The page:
A small-time criminal falls in love with the daughter of the local bigwig, who is also his master. When the girl asks him to marry her in front of her clan, the guy is almost killed. But when he recovers, he decides to get her hand at any cost...
If one has to go by
, we have to consider that the 'Madurai film', that sub-genre of films set in the hinterlands of Madurai with a lungi-clad scruff hero, vicious powerful villain, intrepid heroine, a hint of local culture (this film, actually, does away with this through a song in the beginning) and an undercurrent of violence, has become saturated. The film isn't boring per se, but we don't feel any excitement in the proceedings because its beats are very familiar and also because there are echoes of other films from this genre.
The story revolves around Bala aka Mosakkutti, who earns his livelihood by smuggling goods from lorries travelling on a highway. He sells the goods to the Virumandi, the local bigwig and a middle-man for smuggled goods. When the local cop, who is keen on nailing Virumandi, tries to get him by taking his daughter Kayalvizhi to the station, Mosakkutti foils it and this makes the girl profess her love for him before the entire village. An enraged Virumandi packs off Kayal to his brother Kasi's place in Kerala. He also hires people to murder Mosakkutti but the guy survives and decides to go to Kerala and marry Kayal. But Kasi is a respected and feared man in his hill station and getting the girl might not be easy...
If you have seen a handful of 'Madurai films' (at least the better ones), then,
will feel like a pale retread. Mosakkutti is a ruffian with a heart of gold like Paruthiveeran and his profession is the same as Tarpaulin Murugan from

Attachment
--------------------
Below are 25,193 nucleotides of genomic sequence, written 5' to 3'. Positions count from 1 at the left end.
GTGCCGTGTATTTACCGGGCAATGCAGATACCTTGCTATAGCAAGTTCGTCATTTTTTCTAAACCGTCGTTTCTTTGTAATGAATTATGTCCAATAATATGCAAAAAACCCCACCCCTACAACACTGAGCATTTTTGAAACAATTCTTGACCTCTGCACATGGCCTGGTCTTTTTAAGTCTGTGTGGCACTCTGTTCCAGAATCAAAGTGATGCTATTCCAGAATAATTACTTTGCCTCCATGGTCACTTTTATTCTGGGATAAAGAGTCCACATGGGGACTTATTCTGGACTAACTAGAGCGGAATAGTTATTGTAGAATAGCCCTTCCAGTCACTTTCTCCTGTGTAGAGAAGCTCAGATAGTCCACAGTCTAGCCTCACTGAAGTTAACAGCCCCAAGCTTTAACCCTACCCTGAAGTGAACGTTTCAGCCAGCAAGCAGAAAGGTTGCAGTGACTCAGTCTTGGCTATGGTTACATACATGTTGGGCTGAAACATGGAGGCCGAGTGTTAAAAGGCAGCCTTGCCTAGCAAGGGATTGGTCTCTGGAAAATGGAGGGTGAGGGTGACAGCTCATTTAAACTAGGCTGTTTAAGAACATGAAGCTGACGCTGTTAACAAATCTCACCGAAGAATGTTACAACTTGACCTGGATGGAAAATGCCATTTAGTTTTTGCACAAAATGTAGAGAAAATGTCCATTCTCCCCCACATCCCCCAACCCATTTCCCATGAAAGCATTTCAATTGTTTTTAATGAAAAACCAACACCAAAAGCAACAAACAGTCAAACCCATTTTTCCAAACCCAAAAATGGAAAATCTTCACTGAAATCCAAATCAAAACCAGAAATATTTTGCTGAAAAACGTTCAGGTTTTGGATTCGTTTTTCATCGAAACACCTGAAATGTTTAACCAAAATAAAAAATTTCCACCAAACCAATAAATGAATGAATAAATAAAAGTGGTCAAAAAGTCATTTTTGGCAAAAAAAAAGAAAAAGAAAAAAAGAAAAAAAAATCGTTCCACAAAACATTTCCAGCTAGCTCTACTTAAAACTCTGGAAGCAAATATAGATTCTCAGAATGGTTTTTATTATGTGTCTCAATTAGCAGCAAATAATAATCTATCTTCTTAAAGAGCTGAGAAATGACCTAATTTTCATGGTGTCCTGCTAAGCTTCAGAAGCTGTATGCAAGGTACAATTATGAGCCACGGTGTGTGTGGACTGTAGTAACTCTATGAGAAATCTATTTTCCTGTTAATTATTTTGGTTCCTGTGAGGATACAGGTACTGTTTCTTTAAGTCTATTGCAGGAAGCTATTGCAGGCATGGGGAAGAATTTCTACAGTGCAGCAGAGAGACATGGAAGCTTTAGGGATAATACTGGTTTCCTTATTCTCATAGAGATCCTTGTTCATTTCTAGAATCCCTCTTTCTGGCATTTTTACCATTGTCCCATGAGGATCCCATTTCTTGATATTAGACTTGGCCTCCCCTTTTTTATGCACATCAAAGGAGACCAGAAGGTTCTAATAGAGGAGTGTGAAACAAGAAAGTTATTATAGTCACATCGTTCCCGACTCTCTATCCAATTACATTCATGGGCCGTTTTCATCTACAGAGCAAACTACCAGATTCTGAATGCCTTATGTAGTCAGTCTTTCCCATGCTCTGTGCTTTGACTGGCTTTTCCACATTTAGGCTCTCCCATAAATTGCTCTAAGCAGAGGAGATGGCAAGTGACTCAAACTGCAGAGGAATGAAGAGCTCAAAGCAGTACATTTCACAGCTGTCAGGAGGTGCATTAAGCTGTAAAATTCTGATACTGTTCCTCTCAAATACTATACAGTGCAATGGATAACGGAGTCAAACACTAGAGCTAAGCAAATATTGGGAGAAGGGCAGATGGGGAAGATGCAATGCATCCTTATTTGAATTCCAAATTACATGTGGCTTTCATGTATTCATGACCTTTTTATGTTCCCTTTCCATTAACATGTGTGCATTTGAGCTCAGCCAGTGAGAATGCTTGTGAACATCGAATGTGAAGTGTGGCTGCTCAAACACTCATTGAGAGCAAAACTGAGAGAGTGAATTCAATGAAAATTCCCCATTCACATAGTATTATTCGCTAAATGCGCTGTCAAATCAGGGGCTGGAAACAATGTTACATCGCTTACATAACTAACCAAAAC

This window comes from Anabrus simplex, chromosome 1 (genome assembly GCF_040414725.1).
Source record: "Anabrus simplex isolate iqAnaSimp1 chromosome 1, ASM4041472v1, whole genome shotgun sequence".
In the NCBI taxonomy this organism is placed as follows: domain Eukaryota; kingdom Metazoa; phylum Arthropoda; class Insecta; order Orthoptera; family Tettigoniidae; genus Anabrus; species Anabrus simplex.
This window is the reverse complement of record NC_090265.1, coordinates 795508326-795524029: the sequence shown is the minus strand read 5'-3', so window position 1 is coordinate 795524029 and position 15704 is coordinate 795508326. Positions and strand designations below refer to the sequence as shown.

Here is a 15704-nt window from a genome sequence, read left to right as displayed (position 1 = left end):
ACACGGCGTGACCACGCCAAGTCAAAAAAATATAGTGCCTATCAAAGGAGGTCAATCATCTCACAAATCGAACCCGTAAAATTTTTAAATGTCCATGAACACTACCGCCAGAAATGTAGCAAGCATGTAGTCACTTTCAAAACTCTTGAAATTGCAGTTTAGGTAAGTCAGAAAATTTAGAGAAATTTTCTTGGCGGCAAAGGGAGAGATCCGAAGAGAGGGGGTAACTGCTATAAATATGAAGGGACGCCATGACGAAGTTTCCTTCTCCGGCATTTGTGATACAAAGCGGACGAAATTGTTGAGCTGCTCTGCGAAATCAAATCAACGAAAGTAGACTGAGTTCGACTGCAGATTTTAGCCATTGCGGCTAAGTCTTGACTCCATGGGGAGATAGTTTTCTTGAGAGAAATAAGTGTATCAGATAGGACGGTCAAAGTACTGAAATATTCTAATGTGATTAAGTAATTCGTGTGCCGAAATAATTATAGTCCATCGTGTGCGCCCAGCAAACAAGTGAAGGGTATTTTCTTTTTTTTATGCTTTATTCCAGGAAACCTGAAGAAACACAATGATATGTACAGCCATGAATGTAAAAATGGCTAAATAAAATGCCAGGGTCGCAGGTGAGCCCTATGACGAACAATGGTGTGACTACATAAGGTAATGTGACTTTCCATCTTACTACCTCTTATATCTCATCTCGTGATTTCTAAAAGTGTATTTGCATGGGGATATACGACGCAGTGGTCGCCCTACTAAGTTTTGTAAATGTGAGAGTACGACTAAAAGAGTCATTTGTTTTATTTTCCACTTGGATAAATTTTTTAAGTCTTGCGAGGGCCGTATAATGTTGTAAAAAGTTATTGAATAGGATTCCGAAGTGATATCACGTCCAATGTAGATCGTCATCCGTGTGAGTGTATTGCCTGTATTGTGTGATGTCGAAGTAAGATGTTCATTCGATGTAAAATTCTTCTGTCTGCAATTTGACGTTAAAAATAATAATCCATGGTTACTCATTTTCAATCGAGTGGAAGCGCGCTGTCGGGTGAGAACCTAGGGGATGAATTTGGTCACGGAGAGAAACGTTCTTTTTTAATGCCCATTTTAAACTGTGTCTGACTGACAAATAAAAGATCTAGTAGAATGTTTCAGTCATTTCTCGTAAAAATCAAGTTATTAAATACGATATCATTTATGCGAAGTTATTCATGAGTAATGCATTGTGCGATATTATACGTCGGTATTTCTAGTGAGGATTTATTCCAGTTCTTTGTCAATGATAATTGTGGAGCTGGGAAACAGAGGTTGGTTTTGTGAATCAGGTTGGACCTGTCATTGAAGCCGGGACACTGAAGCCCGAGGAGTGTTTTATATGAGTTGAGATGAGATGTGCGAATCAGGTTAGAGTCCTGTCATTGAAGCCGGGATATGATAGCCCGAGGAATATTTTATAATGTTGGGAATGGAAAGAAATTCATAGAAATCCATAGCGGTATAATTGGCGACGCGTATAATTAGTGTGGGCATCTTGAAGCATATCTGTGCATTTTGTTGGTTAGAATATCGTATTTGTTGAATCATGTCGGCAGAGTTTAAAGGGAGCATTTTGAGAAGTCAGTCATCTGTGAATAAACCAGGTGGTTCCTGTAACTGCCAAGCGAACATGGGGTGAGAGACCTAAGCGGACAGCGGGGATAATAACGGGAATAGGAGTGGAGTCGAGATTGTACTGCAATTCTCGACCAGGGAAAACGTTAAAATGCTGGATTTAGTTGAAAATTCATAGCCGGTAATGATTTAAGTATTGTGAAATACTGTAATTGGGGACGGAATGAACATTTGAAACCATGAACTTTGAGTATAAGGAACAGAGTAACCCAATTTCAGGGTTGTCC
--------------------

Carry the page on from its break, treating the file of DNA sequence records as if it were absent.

, Kayalvizhi is a tamer Mynaa, while Virumandi and Kasi are lesser versions of the brothers in
. The film is produced by Prabusolomon and we get another nod to
as well in the form of an accident and rescue on a mountain road.
These can at least be brushed aside as genre constructs but the problem with
is that the director introduces one interesting angle only to drop it and move on to the next that is frustrating. We think Mosakkutti's profession might play a key role in the plot but this never happens. So, when the local cop faces off with Virumandi, we think their clash might be the story and Mosakkutti might become collateral damage, but the director abandons this sub-plot and gives us another, which is, Virumandi trying to eliminate Mosakkutti for falling in love with his daughter. Then, this character is brushed aside completely and we are asked to consider Kasi as the antagonist.
Still, the suspense in whether Kasi realizes that his new driver Ganesan is actually Mosakkutti, could have given the narrative the tension that it required (there is even a character who comes to know of the truth but cannot tell it to Kasi) but these scenes are just indifferently handled and there are hardly any worthy challenges for the hero. He easily gets into Kasi's house, he easily gets in touch with Kayal, and he easily manages an escape, in the most ludicrous manner — the lovers jump from a mountain top trying to flee from Kasi's henchmen and hit ground with barely a scratch!